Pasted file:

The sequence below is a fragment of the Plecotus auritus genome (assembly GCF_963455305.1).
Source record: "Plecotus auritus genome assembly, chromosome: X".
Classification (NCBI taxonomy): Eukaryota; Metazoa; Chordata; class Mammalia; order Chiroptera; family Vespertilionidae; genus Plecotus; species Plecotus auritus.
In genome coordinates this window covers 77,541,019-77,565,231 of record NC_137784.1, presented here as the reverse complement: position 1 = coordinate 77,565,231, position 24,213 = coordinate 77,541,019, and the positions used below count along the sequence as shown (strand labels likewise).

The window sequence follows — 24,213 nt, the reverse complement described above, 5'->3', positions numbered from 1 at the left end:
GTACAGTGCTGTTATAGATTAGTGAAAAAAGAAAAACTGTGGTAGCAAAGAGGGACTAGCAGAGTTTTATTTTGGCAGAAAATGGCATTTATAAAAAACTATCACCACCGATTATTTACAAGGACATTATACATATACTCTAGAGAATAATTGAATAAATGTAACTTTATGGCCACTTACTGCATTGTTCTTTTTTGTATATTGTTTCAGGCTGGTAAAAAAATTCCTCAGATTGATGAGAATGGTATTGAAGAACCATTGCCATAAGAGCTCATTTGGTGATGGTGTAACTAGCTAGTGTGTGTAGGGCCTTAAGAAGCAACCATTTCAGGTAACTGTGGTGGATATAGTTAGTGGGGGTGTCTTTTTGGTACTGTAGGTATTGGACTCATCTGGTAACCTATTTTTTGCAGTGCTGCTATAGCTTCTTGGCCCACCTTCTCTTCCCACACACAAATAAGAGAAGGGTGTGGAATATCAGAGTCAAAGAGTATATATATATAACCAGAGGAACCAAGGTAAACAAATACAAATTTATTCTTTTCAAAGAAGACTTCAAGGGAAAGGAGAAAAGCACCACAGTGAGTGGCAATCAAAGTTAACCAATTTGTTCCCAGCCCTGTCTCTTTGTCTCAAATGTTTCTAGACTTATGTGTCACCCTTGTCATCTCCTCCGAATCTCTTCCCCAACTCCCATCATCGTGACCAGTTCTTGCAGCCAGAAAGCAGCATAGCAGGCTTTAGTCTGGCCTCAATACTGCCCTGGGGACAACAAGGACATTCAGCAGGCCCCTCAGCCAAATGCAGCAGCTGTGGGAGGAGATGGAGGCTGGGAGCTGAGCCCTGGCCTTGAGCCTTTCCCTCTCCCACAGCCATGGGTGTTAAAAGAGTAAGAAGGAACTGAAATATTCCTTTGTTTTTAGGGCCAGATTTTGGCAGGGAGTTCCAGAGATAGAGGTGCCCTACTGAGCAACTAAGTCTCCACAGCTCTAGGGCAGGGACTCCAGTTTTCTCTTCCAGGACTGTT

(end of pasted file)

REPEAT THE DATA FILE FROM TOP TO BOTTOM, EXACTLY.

The sequence below is a fragment of the Plecotus auritus genome (assembly GCF_963455305.1).
Source record: "Plecotus auritus genome assembly, chromosome: X".
Classification (NCBI taxonomy): Eukaryota; Metazoa; Chordata; class Mammalia; order Chiroptera; family Vespertilionidae; genus Plecotus; species Plecotus auritus.
In genome coordinates this window covers 77,541,019-77,565,231 of record NC_137784.1, presented here as the reverse complement: position 1 = coordinate 77,565,231, position 24,213 = coordinate 77,541,019, and the positions used below count along the sequence as shown (strand labels likewise).

The window sequence follows — 24,213 nt, the reverse complement described above, 5'->3', positions numbered from 1 at the left end:
GTACAGTGCTGTTATAGATTAGTGAAAAAAGAAAAACTGTGGTAGCAAAGAGGGACTAGCAGAGTTTTATTTTGGCAGAAAATGGCATTTATAAAAAACTATCACCACCGATTATTTACAAGGACATTATACATATACTCTAGAGAATAATTGAATAAATGTAACTTTATGGCCACTTACTGCATTGTTCTTTTTTGTATATTGTTTCAGGCTGGTAAAAAAATTCCTCAGATTGATGAGAATGGTATTGAAGAACCATTGCCATAAGAGCTCATTTGGTGATGGTGTAACTAGCTAGTGTGTGTAGGGCCTTAAGAAGCAACCATTTCAGGTAACTGTGGTGGATATAGTTAGTGGGGGTGTCTTTTTGGTACTGTAGGTATTGGACTCATCTGGTAACCTATTTTTTGCAGTGCTGCTATAGCTTCTTGGCCCACCTTCTCTTCCCACACACAAATAAGAGAAGGGTGTGGAATATCAGAGTCAAAGAGTATATATATATAACCAGAGGAACCAAGGTAAACAAATACAAATTTATTCTTTTCAAAGAAGACTTCAAGGGAAAGGAGAAAAGCACCACAGTGAGTGGCAATCAAAGTTAACCAATTTGTTCCCAGCCCTGTCTCTTTGTCTCAAATGTTTCTAGACTTATGTGTCACCCTTGTCATCTCCTCCGAATCTCTTCCCCAACTCCCATCATCGTGACCAGTTCTTGCAGCCAGAAAGCAGCATAGCAGGCTTTAGTCTGGCCTCAATACTGCCCTGGGGACAACAAGGACATTCAGCAGGCCCCTCAGCCAAATGCAGCAGCTGTGGGAGGAGATGGAGGCTGGGAGCTGAGCCCTGGCCTTGAGCCTTTCCCTCTCCCACAGCCATGGGTGTTAAAAGAGTAAGAAGGAACTGAAATATTCCTTTGTTTTTAGGGCCAGATTTTGGCAGGGAGTTCCAGAGATAGAGGTGCCCTACTGAGCAACTAAGTCTCCACAGCTCTAGGGCAGGGACTCCAGTTTTCTCTTCCAGGACTGTT